Should Washington, D.C., become the 51st state?

“The 360” shows you diverse perspectives on the day’s top stories and debates.

What’s happening

A bill that would make Washington, D.C., the 51st U.S. state was approved by a Democratic-led House committee last week, setting the stage for a vote by the full chamber in the near future. If it passes, as expected, it will be the first time the campaign to bestow statehood on the nation’s capital has been endorsed by one of the chambers of Congress.

Republicans in the Senate are expected to swiftly reject the bill, however, continuing a legacy of partisan sparring over the District of Columbia that has been going on for more than two centuries.

The fight over where the federal government should be located was one of the defining arguments of the early years of American democracy — with Southern states refusing to accept any plan for it to be in the North and vice versa. In 1790, Congress reached a compromise that established a capital district separate from the states along the Potomac River that would be run by the federal government.

Though Washington, D.C., has gradually increased its ability to govern itself over the years — most crucially winning the right to elect its own mayor and council in 1973 — Congress still has the ability to override local decisions, especially on budgetary matters. The city’s 700,000 residents do not elect senators and are represented by a single delegate in the House of Representatives who is barred from voting on bills.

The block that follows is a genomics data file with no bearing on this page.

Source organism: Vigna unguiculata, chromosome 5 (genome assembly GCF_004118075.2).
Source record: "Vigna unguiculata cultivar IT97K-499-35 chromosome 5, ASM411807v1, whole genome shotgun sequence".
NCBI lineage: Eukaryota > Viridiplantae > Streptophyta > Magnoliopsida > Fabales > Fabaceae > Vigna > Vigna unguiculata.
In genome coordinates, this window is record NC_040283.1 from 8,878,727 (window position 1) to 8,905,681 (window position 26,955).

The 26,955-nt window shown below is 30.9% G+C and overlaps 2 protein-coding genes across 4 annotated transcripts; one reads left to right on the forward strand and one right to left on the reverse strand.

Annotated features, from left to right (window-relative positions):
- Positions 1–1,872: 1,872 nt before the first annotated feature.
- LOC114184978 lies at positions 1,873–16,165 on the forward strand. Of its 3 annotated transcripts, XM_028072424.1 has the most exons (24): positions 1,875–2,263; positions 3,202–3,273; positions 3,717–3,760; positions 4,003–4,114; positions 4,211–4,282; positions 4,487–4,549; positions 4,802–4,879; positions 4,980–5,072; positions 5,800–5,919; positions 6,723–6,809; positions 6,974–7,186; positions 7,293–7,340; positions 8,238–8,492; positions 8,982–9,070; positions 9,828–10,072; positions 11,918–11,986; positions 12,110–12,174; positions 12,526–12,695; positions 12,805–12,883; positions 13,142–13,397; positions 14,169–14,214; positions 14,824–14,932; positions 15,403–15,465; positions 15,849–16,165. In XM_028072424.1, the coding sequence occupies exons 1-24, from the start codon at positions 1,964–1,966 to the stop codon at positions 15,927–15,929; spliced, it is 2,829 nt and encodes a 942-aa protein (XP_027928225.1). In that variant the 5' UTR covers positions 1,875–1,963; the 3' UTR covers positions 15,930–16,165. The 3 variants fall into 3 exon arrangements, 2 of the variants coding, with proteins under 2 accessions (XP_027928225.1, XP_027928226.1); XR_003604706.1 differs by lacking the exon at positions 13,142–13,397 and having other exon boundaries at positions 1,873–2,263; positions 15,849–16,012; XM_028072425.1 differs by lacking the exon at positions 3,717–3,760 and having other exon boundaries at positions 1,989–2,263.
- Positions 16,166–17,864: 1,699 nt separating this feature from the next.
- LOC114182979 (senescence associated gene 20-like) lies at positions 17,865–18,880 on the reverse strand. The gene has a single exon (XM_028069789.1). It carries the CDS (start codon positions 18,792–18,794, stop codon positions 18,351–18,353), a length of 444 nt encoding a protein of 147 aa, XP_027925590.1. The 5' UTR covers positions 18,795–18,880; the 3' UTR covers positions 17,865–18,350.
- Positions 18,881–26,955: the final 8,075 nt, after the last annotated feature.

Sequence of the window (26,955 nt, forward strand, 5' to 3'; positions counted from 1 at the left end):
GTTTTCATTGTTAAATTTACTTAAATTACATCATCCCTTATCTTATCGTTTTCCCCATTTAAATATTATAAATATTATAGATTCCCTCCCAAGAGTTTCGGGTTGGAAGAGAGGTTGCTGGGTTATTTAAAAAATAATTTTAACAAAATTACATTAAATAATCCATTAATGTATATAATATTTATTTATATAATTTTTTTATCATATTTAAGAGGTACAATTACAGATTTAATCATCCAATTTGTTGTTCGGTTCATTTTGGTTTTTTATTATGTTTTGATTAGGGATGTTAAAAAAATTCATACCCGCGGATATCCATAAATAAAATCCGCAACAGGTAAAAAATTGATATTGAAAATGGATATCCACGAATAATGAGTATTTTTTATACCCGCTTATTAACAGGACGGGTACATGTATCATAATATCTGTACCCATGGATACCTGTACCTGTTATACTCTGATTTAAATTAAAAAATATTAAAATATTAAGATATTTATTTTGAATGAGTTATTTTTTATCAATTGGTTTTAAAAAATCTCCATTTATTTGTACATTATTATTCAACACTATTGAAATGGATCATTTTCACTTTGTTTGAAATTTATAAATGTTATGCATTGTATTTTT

The effort to increase D.C.’s role in the federal government has been ongoing for decades. The closest it’s come to success was in 1978, when Congress passed a constitutional amendment that would have given the city full representation in Congress. The amendment was never enacted, however, because not enough states ratified it. In a 2016 referendum, 86 percent of Washington residents voted in favor of the district’s becoming a state.

Why there’s debate

Advocates for statehood say the current system disenfranchises D.C.’s citizens, since they have no power to influence federal decision making that directly affects them. They also argue that lawmakers from far-flung parts of the country are given the ability to override the will of local residents, as they’ve done recently on issues like gun control and abortion. Some historians argue that opposition to D.C. statehood has deeply racist roots informed by a desire to deny power to the city’s predominantly minority population. Similar arguments have been made in favor of adding Puerto Rico to the union. But it’s not entirely clear if Puerto Ricans, unlike D.C. residents, want the island to become a state.